SBD/Issue 64/Sports Media

Media Notes

In Dallas, Barry Horn reported the MLB Rangers Friday announced a one-year extension for TV play-by-play announcer Josh Lewin, whose contract was "supposed to run out at month's end." Lewin has held the position for eight years, but he also is the radio play-by-play announcer for the Chargers, which "sometimes causes conflict in August and September." The Rangers next season "will allow Lewin to miss a maximum of three games for other work" (DALLAS MORNING NEWS, 12/12).

Writer Calls ESPN's Coverage Of The
Hesiman Trophy Presentation "Solid," But Long
FEATURE PRESENTATION: In St. Petersburg, Tom Jones wrote ESPN's coverage of the Heisman Trophy presentation Saturday was "solid," but you "couldn't help but get the feeling that it was dragging on when 50 minutes of an hourlong show is spent talking about the finalists that everyone has spent the past week talking about." Meanwhile, Jones noted ESPN's "Outside the Lines" yesterday "turned its bright lights on the academic scandal" at Florida State Univ. (FSU). Prior to the show's airing, FSU Dir of Communications Franklin Murphy sent an e-mail to ESPN Senior VP & Dir of News Vince Doria asking the network "not to air the piece." Also, FSU AD Randy Spetman "sent an e-mail to 'Florida State Alumni, Friends and Supporters' refuting the ESPN piece nearly 24 hours before it aired Sunday morning, as well as pointing out all the excellent student-athletes FSU has produced over the years" (, 12/13).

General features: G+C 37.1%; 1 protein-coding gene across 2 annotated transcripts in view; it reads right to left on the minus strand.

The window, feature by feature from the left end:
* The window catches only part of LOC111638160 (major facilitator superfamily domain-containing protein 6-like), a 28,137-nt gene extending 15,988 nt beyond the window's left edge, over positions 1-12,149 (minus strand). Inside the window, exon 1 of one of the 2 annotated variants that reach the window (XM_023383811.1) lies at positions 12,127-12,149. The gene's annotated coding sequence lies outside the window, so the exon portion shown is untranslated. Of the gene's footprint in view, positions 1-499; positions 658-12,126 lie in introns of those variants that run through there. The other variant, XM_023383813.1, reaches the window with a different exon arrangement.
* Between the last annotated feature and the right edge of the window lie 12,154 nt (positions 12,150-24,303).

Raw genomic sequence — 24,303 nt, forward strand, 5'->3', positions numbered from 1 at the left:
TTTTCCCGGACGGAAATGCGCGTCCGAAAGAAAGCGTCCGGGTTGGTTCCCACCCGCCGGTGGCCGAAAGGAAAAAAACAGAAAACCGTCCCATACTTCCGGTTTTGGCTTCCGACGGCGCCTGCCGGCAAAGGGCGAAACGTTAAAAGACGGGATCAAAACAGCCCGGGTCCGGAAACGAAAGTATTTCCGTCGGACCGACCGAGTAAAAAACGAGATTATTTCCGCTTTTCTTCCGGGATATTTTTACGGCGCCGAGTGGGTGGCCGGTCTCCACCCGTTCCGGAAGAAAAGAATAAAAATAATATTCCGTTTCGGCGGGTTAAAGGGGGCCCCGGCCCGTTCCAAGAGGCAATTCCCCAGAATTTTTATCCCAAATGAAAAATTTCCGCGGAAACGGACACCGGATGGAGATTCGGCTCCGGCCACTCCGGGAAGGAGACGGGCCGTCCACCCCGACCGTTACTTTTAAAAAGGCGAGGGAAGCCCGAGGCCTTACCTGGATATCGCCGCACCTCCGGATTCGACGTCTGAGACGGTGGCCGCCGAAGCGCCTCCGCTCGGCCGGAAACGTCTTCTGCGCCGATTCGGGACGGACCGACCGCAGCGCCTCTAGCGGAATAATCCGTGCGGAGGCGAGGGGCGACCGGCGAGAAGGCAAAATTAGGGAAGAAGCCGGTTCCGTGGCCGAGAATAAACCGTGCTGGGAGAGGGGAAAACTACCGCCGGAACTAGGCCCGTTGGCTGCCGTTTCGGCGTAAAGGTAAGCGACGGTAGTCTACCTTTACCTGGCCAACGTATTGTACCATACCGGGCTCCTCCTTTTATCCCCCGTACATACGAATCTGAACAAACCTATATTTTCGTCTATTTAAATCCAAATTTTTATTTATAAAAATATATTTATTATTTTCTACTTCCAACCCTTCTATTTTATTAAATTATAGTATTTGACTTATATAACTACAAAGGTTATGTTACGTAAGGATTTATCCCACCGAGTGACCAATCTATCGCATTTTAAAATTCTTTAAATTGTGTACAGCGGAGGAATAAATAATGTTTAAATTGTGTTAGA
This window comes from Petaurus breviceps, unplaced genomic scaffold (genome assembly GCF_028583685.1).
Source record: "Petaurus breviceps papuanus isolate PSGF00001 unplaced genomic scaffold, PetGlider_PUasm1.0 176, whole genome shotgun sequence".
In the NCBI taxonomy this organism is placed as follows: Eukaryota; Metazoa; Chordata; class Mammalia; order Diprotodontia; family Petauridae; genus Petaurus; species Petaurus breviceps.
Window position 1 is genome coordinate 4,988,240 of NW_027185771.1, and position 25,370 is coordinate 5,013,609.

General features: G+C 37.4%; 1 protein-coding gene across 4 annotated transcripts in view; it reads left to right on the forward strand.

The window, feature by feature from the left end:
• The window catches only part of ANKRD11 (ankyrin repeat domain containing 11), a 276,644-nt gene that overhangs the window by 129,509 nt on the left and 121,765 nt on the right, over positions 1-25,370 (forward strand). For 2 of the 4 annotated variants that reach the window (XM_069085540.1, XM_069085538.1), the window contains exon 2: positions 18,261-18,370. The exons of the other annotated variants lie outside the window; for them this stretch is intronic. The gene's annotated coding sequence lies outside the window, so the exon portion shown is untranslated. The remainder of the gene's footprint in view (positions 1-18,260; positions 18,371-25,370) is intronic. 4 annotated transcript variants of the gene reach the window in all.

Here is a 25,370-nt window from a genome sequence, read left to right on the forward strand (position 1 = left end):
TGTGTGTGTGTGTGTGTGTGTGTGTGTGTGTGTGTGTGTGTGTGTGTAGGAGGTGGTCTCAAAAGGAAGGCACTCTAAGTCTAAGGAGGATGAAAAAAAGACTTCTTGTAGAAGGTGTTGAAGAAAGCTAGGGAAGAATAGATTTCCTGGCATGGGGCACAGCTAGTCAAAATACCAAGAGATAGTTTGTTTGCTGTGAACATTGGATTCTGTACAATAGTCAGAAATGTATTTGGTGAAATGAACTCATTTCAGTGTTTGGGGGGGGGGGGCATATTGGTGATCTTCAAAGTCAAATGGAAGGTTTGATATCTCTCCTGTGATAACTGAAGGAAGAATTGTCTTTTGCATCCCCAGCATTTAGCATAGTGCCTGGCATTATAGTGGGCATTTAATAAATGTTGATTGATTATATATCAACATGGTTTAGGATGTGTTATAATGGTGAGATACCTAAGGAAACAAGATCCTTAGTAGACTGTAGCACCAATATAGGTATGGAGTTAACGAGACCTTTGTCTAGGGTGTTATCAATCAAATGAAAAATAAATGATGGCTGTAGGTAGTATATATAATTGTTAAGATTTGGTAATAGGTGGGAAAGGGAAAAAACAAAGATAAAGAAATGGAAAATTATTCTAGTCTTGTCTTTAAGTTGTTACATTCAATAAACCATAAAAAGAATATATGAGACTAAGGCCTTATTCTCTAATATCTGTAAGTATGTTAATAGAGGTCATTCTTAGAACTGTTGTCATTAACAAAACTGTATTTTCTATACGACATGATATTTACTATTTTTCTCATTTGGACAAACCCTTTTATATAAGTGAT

SEEKING A BIGGER PIECE OF THE PIE: The WALL STREET JOURNAL's Sam Schechner cites sources as saying that broadcast networks are "asking independently owned TV stations that carry their programming for a cut of the payments the stations get from cable, satellite and telecommunications companies." In some cases, networks "want half or more of the compensation their affiliated stations receive." Sources said that CBS in talks with its affiliates is "asking for about half of their subscription revenue" (WALL STREET JOURNAL, 12/14). News Corp. Deputy Chair, President & COO Chase Carey said, "We need to have a business model that enables us to compete with the ESPNs and the TNTs and USAs that are doing more original programming and buying more sports programming." In N.Y., Peter Lauria noted while retransmission fees "historically have been a pittance," Carey speculated that "if ESPN can get close to $4 per subscriber per month in carriage fees, Fox could justifiably get $5 per subscriber given programming like the Super Bowl and World Series" (N.Y. POST, 12/13).

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